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table on Art Price Records. The auction prices in these records are all verifiable. The prices of works sold privately are of course not verifiable, and he makes it clear later in the book that many of these prices are suspect. This does not diminish the interest of the table, but should be better noted on or near the table. Another table of interest was compiled by Thompson after he posed the question ``Who are the great contemporary artists?'' to dealers, auction specialists and other experts. From this question, Thompson has produced a list, displayed on page 56, of 25 artists. Undoubtedly, many experts would quibble with this list--Thompson acknowledges this himself on the previous page by saying that no two people came up with the same list. Nonetheless, the list provides a useful starting point for novices becoming acquainted with contemporary art. The fact that no two people came up with the same list is not necessarily damning--economists would certainly not agree on the top 25 contemporary economists. This book was published in September of 2008, just before the financial crisis hit the world and the art markets. Citing reasons that the contemporary art market will probably not suffer a really disastrous crash as in 1990, Thompson states that high art prices reflect ``the buoyancy of the financial markets and the concentration of income that has occurred all around the world in the past twenty years.'' Thompson should no more be criticized for this comment than anyone who has purchased stock in the last few years. As every reader knows, the financial markets have been anything but buoyant. So, how have Contemporary Art auctions done since the book was published? The February 5, 2009 auction at Sotheby's had only 27 lots for sale with a total presale estimate of 16.55 million, compared to 70 offered in February of 2008 with a total pre-sale estimate of 72 million. The number of 2009 offerings were only 38% of the 2008 offerings, and the total pre-sale estimate was only 23% of the 2008 offers. Likewise, the February 11, 2009 auction at Christies had 31 lots for sale with a total pre-sale estimate of 15 million, whereas the February 2009 sale at Christie's had 54 lots for sale with a total pre-sale low estimate of 71.7 million. At Christie's, the number of 2009 offerings were 57% of the 2008 sales, but the total pre-sale estimate was only 23% of the 2009 sales. At this point of the crisis, sellers were not putting up art for sale, hence the decrease in lots. It is difficult at this point to tell how much of the difference in price estimates is due to poorer art or to a shift in prices. Thompson states that the tell­tell sign of the art bubble bursting is disastrous back-to-back sales at Christie's and Sotheby's. Generally, disastrous sales means that many paintings go unsold (or are bought-in, in auction terminology). On the contrary, 25 out of the 27 lots (93%) for sale at the February 5th sale at Sotheby's were sold, and 79% of the lots at the Christie's sale found buyers, which historically is a good result. (For example, between 1982 and 1994, on average over a long time period, about 70% of paintings were sold in Contemporary Art auctions at Christie's in London.) So, while the number of paintings on offer has declined, there have not so far been disastrous back-to-back sales. Perhaps the Achilles' heel of the book is not the thesis, which can easily be laid aside or disagreed with, but with some unfortunate inaccuracies. Thompson does not discuss accuracy until the postscript: this review ends with a discussion of some discrepancies and lack of references apparent in the book.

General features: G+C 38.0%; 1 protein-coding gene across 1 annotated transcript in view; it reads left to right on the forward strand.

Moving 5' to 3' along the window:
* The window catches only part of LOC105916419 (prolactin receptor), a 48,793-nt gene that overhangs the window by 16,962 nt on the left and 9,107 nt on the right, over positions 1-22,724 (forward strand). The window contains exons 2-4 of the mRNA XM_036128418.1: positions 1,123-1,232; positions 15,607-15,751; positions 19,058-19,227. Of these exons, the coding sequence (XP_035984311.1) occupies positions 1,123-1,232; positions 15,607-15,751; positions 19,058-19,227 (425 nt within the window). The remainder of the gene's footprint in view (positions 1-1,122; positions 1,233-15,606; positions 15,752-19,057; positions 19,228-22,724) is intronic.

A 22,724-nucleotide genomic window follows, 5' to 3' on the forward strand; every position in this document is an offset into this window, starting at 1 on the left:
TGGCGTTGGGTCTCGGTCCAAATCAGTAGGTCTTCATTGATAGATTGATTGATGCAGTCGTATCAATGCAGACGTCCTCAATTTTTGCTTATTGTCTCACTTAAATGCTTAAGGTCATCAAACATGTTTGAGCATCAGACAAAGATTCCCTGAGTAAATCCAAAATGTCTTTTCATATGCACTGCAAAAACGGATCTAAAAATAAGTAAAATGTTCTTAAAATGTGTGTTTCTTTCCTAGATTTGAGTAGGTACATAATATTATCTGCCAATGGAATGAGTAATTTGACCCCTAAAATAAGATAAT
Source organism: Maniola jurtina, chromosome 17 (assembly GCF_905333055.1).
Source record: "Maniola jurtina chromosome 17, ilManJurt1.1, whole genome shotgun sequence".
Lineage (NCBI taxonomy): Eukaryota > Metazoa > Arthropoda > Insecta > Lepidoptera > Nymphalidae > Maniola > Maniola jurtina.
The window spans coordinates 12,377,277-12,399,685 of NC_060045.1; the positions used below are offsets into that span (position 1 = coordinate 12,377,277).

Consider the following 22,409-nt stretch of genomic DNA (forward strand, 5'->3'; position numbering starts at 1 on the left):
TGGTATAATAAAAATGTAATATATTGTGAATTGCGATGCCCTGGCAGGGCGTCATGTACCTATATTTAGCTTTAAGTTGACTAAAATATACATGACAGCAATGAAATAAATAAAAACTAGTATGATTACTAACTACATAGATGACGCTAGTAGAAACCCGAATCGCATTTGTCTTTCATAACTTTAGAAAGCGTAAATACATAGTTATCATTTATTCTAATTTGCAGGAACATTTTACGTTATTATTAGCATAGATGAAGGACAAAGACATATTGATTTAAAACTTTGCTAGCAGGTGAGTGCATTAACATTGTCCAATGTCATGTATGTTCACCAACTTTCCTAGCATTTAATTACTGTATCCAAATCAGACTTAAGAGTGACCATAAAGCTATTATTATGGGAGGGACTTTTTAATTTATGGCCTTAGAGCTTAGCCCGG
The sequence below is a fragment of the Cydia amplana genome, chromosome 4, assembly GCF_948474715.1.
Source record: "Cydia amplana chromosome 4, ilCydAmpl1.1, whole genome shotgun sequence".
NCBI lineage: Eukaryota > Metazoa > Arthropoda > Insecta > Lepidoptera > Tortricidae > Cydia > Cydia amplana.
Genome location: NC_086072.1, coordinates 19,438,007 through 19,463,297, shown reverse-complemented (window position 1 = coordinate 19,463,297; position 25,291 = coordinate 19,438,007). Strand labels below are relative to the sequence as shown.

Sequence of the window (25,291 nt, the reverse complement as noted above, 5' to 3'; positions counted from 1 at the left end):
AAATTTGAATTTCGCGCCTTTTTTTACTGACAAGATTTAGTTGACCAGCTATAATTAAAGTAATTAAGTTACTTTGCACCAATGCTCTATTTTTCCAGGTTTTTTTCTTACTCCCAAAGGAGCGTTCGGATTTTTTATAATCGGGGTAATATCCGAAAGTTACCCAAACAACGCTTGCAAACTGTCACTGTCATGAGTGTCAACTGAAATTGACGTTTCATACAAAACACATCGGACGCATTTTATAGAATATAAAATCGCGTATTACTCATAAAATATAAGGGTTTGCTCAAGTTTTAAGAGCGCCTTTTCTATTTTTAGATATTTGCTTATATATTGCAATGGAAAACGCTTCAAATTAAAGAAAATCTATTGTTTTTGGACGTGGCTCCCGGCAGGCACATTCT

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This book contains a lot of ``facts''. At one point Thompson states that ``full-time artists over the age of thirty-five have double or triple the total income of museum guards'' (p. 183). This is an interesting fact, but there is no reference to back this up. Furthermore, there are inaccuracies in parts of the book that can be easily checked out. For example, there appear to be two mistakes in the description of the Christie's-Sotheby's price fixing scandal. On page 97, Thompson states that Christie's CEO, Christopher Davidge, avoided prosecution by refusing to go to the United States for a trial. That is not true. Christopher Davidge was granted immunity from prosecution provided that he testified for the government, which he did. In all likelihood, Thompson has confused Davidge with Anthony Tenant, Christie's Chairman, who avoided prosecution by staying out of the United States. Thompson also states that Sotheby's paid an additional $140 million in criminal penalties. Sotheby's was fined $45 million by the US government and GBP 12 million by the European commission. This works out to about $63.6 million, using the exchange rates at the time. Sotheby's was also responsible for half of $256 million in civil penalties imposed upon the two auction houses by the settlement of a class-action lawsuit. Hence, it is unclear how Thompson has calculated $140 million. Although these discrepancies by themselves are rather minor, the larger worry is that there are also others. Although the discrepancies and lack of references create a flaw, this flaw is balanced by the wealth of information provided on dealers. It is exceedingly difficult to get information from dealers. Some years ago, I was trying to get pricing information from a dealer. Not only did she refuse to give me any information on prices, but she also insisted that the size of the painting has no correlation whatsoever with price, a statement that has been repeatedly disproved. The amount of information that Thompson has gleaned is rather amazing, and even if some of it is not exactly correct, this information is useful for anyone who is interested in understanding the art world better. In the postscript to the book, Thompson states that ``Much of the anecdotal material and some of the numbers in the book are single-source stories and facts that many I talked to had heard and retold'' (p. 253). This statement would have been much more usefully made in a preface, rather than a postscript. It is also unfortunate that some of the facts that could be checked out were not checked out and referenced. References would have usefully separated out fact from hearsay and would add credibility to the book. Given the nature of the art world, Thompson can be forgiven for being less than precise at times, but the inaccuracies and lack of references is the most serious flaw of the book as it leaves the reader wondering which parts of the book are fact, and which are fiction. Overall, Thompson's book ``The $12 Million Dollar Shark'' is an interesting book to read, both for the general population and for students of the economics of the arts. Readers will find a plethora of information on how the art world really works. While reading the book, however, it is important to keep in mind two caveats. First, not all information that is stated as fact may be correct. Secondly, branding may not be the cause of expensive pieces of contemporary art. Work may be expensive because it is culturally important or innovative and therefore in great demand.